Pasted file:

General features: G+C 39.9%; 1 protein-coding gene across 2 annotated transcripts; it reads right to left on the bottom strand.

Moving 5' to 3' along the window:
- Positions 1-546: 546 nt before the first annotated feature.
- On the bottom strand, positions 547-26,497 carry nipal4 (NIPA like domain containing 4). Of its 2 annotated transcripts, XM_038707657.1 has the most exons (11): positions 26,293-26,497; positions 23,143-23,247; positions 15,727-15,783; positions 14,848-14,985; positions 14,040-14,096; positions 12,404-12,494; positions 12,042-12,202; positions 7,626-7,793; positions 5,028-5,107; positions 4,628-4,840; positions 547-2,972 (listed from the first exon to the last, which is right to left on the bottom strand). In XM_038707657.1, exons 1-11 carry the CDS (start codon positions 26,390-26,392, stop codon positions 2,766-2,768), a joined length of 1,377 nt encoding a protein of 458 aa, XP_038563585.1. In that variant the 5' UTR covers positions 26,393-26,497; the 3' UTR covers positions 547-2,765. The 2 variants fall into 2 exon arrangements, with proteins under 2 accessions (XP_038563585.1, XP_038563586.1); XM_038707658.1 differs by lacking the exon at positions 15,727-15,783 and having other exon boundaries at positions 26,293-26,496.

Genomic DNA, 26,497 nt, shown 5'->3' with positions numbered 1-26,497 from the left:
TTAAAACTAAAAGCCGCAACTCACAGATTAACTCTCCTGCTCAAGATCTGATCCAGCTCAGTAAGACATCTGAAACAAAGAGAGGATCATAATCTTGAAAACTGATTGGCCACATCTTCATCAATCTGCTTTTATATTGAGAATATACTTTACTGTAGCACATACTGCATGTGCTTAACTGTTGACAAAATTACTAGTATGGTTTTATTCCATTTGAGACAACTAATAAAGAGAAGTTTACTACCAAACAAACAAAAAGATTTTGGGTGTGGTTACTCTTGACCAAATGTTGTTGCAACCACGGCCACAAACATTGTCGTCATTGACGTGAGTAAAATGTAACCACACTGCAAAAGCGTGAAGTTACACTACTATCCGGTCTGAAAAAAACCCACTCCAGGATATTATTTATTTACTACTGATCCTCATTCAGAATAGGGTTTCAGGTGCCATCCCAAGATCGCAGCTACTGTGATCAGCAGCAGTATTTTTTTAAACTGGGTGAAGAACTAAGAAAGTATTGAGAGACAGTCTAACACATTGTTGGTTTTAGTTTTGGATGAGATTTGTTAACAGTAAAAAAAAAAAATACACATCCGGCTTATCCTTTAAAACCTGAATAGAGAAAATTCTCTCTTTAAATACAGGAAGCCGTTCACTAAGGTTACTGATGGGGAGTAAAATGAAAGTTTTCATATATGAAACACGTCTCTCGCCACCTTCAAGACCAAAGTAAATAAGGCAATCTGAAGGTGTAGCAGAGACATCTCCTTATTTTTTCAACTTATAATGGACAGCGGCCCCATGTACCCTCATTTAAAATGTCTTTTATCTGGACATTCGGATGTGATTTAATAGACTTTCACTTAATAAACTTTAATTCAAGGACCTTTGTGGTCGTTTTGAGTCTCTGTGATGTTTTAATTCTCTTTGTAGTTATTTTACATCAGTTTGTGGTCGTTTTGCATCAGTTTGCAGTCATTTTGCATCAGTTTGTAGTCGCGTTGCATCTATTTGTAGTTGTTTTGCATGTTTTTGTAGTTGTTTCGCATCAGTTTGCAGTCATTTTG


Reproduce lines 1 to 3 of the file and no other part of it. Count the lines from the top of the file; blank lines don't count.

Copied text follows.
General features: G+C 39.9%; 1 protein-coding gene across 2 annotated transcripts; it reads right to left on the bottom strand.

Moving 5' to 3' along the window:
- Positions 1-546: 546 nt before the first annotated feature.